The baboon-head fish is actually a sculpture and is part of one of those 'weird animal' art exhibits like the freaks of nature made by by Patricia Picinini.
The photo of the guy holding the 'sea serpent' is another oarfish - a brown one instead of a white one.
The shark with the wide-open mouth is a perfectly normal basking shark - a shark that is known for catching plankton with its enormous, cavernous mouth.
The viperfish? Yes, that's a normal animal, too.
There's also a shark that's apparently missing the sensory part of its snout region, perhaps due to rotting or mutation.
Wow. A lobster! I never saw one of those before!
And there's a mermaid sculpture made by an artist, as well as some more... taxidermied mermaid hoaxes.
Lumped in the same category is a perfeclty normal... mutated baby with fused legs! That happens sometimes.
I see a fossilized fish-amphibian. Perfectly normal fossil find, might I add.
The long, scaly white thing with arms is a normal, everyday lizard-like animal called an amphisbaen. Ironically, I've recently read a satirical blog post about them, and it used the same photo!
Gee, an alligator with white skin, like I've never seen one!
The thing that says 'Sasquatch' is actually a dead, but otherwise normal, spider monkey.
The thing that says 'Bigfoot' has been determined to be a normal Bob Heironimus in a suit.
Pigzilla, a farm-raised hog, was not really quite as big as it was portrayed, and the giant cat I know for a fact was very not secretly a product of digital manipulation. As for the very fat orange cat, I've seen it on the humor website Can I Has Cheezburger?
I see a dog with an obvious rubber mask that has a crudely-painted open mouth, as well as some models of fake animals.
Sphynx cats? Gee, a popular cat breed! What a mystery!
If I had not already known what the 'winged cat' photo was, I may not have seen that anything was unusual about it. Luckily, I read all about it on this web page and recognized the photo - apparently cats can develop skin flaps on their backs from certain skin disorders.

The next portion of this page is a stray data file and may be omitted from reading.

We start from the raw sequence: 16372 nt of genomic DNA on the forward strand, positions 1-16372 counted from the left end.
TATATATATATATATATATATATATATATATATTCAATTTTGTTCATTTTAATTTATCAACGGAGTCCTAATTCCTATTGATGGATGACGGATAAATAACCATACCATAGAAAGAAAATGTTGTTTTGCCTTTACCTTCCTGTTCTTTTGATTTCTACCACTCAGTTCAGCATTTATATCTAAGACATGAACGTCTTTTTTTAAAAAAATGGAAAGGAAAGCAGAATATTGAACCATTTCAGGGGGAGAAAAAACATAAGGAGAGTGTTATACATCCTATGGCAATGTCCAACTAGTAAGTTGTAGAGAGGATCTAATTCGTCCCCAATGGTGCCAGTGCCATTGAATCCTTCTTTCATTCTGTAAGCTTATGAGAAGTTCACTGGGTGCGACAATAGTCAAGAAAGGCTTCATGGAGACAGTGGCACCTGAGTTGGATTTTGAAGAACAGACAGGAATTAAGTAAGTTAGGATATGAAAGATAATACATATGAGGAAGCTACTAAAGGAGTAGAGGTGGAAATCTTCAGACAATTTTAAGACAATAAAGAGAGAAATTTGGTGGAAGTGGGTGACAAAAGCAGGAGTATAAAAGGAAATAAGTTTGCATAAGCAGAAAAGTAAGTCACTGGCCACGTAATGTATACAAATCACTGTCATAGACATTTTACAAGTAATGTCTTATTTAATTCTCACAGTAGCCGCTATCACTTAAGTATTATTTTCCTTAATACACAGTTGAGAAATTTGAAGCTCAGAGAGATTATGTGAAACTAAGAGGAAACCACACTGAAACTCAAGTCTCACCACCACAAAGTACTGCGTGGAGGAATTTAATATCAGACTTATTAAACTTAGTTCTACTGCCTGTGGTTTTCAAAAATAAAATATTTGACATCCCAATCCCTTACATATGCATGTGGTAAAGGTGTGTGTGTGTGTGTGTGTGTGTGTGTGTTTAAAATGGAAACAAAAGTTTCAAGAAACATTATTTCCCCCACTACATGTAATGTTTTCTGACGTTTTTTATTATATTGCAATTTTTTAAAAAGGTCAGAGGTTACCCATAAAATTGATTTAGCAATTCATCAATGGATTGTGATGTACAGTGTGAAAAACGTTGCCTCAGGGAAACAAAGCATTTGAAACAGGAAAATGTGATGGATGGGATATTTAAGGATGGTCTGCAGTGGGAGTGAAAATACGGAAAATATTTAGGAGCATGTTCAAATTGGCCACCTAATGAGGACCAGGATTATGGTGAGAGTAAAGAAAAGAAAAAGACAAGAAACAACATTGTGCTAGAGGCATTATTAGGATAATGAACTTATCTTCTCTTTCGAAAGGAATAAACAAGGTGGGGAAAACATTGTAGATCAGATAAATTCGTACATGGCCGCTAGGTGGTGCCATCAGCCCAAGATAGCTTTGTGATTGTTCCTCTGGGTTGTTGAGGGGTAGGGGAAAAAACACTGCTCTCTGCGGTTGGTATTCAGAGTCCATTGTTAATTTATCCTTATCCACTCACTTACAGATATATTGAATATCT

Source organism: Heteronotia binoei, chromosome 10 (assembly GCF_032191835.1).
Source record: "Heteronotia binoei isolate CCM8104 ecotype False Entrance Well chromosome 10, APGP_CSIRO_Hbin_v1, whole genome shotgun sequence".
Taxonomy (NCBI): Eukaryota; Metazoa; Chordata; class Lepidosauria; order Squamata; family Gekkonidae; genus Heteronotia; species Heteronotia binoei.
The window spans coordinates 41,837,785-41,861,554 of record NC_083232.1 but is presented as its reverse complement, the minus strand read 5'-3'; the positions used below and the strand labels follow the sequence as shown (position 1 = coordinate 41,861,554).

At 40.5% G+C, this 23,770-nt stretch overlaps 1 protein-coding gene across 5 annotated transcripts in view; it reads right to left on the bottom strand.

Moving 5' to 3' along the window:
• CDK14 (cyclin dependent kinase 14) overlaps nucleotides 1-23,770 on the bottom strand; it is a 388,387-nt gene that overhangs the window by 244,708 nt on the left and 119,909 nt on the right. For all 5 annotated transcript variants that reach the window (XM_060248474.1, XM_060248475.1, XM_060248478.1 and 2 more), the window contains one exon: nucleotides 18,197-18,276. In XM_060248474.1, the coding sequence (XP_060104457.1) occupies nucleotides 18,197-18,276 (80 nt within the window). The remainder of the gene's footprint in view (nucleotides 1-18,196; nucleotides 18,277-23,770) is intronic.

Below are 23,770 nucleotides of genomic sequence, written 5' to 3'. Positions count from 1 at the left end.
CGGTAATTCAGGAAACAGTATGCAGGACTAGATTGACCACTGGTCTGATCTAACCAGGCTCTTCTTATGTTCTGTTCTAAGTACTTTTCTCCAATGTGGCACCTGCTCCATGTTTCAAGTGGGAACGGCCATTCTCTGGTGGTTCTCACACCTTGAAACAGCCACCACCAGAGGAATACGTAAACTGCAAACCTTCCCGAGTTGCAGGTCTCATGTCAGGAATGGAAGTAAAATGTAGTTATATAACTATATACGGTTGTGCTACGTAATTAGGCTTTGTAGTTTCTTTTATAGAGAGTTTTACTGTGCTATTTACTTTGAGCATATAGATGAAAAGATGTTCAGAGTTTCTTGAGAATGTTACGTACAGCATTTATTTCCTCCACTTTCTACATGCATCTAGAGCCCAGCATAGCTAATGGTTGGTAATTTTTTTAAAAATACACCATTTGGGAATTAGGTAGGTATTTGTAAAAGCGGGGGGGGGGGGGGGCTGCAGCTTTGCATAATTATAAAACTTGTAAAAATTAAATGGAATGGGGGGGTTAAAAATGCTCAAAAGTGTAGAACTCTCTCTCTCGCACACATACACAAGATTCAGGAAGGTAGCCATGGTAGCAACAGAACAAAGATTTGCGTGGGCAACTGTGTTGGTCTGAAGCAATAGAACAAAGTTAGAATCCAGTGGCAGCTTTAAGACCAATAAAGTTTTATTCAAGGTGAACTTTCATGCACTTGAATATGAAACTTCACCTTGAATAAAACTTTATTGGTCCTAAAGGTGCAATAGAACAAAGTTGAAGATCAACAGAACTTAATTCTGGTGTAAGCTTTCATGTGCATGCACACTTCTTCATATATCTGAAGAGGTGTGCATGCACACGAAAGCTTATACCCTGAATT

Cyclokitten -yes, it is a real mutation called cyclopia. Happens to many animals, including humans. Here are some photos, but I'll give you warning that they may be disturbing!
Alien autopsy- well-known to be a fake. This is most obvious in that the hoaxers didn't even know how to conduct an autopsy. Also, there are some alien puppets.
There are also some reconstructions of extinct animals - the one labeled 'moon head lizard' is actually a model of a prehistoric amphibian called a Diplocaulus.
The dead pterosaur not only is particularly fake-looking, but it resembles drawings of pterosaurs from long ago when the photo was probably taken.
Wow, it's a fish with a mutated jaw. Like that's supernatural or something.
On top of that... a perfectly normal frilled lizard, which is also no secret.
A joke ultrasound of a demon, created as a joke, not a hoax.
What my point is here is that all those images, one after another, of normal animals, extinct animals, hoaxes, and creative artwork of fanciful creatures, are all shoved into the same category, thus blurring the lines of what is actually strange or not. Yes, the truth is out there. They're all different things and none of it is particularly unusual.
If you think you can take another slew of mystery-mongering photos, I've done one more:
The first two shots I recognize from a 'time traveling' nature program called Chased by Sea Monsters - that's the host, Nigel Marvin, messing with one of them!
I recognize another photo as a really icky piece of art, but art nonetheless.
Oh, a cyclops pig! Yes, that's real, just like the kittens!
I see a group of seals. What is so unusual about this group of seals? It appears that the adults are protecting the young pup who is standing behind them. I don't get it. Perhaps the seal pup, which is circled in red, is supposed to be a monster or a strange growth from the back of one of the adults?
A two-headed calf? Well of course it's real - they are technically two individuals, conjoined twins.
Of course the chupacabra that says 'FAKE' really is fake - it's clearly a statue made ofut of fiberglas or plastic! (Notice how its eyes are the same texture as the rest of it.)
Another sea repitle underwater! ROTFL indeed, it was a toy submarine and it was very small, not an elephant.
Hey it's the elephant shrew again!
Wow, it's a bat!
Conjoined kittens? Blugh!
It's a squid!
It's a seal!
It's the extinct and famous marsupial, the thylacine!
Wow, it's a liger!
Ha! This bat with a bird's face I actually saw on a manipulated animal photo website. (Yes, there are websites full of photoshopped animals with the body of one animal and the head of another. It's meant to be humorous.)
I see a kinkajou-like or coatimundi-like animal on the forest floor - it's hard to say what it is because its head is obscured.
If you're still with me, I commend you. Personally, it's too much for me to take in one bite - that's part of the reason it took so long for me to finish this post. Now I'm going to go back to the nice, orderly world of non-confusion.